catallaxy files

catallaxy in technical exile

A shrinking symbolic state vs. an expanding actual state

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A striking table attached to an article in the Weekend Australian (you can read the analysis online, but you’ll have to part with your $2.20 to see the detail) shows that of the 15 most welfare-dependent electorates in the country all but one swung to the Coalition at the 2004 election, and 10 of them shifted by more than the overall swing of 1.8%. The situation was only moderately better for Labor in the 15 seats with the most workers, with 11 swings to the Coalition, 9 of them by more than the general swing. Consistent with the latte left thesis, the only good news for Labor was in the 15 most educated seats: 10 swings to Labor.

Mortgage Nation, a book analysing the 2004 election, suggests that the news wasn’t all good for Labor among university-educated voters. According to the Australian Election Survey results discussed in Clive Bean and Ian McAllister’s chapter, the Labor vote went down among university-educated voters between 2001 and 2004, from 38% to 35% (though this could just be statistical noise). But in the seats where the university educated are numerous enough to set the tone of the political culture, Labor is doing relatively well.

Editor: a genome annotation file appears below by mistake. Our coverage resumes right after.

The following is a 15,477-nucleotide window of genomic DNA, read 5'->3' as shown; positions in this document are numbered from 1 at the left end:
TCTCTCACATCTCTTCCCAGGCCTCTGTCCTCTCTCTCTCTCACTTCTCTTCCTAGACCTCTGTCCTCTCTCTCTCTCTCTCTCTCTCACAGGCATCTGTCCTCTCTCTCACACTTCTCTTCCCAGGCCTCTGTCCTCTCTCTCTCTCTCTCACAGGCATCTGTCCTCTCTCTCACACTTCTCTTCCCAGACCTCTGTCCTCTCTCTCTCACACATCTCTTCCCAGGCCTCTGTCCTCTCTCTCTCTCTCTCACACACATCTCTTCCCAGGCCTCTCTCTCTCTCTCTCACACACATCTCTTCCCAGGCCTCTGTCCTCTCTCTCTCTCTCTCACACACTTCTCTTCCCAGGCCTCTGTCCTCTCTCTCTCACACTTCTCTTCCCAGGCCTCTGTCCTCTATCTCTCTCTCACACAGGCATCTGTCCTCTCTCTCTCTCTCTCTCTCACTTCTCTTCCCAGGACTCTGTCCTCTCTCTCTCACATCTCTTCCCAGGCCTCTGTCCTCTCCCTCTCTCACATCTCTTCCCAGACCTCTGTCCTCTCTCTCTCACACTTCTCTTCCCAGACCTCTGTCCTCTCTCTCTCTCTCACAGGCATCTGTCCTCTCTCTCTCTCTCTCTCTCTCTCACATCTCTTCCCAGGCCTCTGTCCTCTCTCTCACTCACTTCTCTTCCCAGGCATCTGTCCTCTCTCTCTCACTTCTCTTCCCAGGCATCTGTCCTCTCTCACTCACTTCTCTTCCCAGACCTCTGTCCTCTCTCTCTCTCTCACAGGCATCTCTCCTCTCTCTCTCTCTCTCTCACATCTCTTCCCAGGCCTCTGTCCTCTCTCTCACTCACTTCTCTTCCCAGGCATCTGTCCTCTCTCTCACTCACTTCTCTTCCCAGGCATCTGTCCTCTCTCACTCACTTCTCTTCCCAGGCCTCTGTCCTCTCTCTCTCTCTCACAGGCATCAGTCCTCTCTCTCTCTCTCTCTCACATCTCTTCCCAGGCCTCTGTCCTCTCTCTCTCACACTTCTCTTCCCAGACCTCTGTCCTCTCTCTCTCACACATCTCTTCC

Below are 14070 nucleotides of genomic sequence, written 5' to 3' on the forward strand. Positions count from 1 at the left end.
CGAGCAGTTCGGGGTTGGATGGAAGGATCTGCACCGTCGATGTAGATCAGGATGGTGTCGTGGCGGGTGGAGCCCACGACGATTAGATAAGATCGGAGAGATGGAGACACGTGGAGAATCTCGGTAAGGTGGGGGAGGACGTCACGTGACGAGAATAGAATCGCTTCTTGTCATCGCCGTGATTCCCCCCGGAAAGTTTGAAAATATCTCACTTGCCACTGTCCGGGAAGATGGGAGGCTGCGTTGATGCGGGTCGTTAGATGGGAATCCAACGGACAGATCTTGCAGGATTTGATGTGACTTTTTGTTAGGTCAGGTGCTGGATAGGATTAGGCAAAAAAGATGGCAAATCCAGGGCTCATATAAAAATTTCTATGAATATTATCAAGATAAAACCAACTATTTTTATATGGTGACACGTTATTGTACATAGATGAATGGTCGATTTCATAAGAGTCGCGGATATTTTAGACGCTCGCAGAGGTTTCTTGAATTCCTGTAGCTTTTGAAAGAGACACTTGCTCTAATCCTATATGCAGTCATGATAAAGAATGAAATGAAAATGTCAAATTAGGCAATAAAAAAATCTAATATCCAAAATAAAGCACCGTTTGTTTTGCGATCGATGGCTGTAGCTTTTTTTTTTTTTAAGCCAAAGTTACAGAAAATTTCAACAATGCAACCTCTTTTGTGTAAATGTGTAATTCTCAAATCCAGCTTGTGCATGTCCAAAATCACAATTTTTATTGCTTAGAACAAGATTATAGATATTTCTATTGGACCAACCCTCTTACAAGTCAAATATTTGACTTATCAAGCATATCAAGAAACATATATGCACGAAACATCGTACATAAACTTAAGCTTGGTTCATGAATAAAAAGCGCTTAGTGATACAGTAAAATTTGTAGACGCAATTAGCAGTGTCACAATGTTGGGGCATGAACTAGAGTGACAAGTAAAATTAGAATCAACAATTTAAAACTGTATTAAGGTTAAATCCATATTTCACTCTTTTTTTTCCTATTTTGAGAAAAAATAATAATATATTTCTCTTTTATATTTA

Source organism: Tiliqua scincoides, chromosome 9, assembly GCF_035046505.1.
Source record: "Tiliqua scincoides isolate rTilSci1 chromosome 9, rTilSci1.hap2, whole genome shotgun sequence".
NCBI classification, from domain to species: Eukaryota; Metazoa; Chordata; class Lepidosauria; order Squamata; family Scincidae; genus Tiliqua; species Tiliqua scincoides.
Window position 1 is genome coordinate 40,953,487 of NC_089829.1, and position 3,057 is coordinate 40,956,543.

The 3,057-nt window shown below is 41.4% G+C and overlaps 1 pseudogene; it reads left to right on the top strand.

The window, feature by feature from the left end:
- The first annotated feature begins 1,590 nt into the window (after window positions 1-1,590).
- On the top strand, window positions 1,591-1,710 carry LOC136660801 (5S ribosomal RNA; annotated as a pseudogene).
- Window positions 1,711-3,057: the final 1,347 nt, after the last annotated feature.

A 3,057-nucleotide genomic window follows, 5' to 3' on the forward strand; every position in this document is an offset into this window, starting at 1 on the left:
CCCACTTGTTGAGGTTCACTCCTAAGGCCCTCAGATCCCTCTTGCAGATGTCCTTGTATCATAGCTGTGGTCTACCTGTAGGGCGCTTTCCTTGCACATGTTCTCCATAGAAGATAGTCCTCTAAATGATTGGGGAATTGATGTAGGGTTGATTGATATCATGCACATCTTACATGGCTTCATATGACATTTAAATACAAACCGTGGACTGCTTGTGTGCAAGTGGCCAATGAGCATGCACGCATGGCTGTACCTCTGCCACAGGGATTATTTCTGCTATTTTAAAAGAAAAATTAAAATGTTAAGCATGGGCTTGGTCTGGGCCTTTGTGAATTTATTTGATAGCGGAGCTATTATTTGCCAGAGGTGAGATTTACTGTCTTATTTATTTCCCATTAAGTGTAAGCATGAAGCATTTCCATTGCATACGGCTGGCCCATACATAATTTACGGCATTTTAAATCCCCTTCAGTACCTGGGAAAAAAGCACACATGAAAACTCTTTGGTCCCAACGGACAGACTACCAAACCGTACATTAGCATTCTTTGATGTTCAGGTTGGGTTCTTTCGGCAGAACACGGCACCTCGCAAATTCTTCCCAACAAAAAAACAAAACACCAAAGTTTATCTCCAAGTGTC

Perhaps what we are seeing here are the twin effects of a shrinking symbolic state but an expanding actual state. Howard has failed to make the symbolic gestures that Keating promised and the latte left want: the three Rs of republic, reconciliation and refugees. So he is rejected by those whose political concerns have moved beyond bread and butter issues. But financed by our extraordinarily long period of economic growth Howard has expanded the actual state through a huge welfare spending spree (ok, some of it is dressed up as a tax benefit), lavishing billions on families – whose political gratitude may well be showing up in these swings.

This probably isn’t quite as bad for Labor as it seems now. After all, if the Coalition is just buying votes they can be outbid, while latte left voting is about personal identity (I am a good person, as shown by my stance on key symbolic issues), which is more stable than a calculation about which party is better for the purse and wallet. But it is only because of declining identification with Labor amongst broader constituencies that the Coalition has found so many votes for sale.


Written by Admin

March 11, 2006 at 3:59 pm

Posted in Uncategorized

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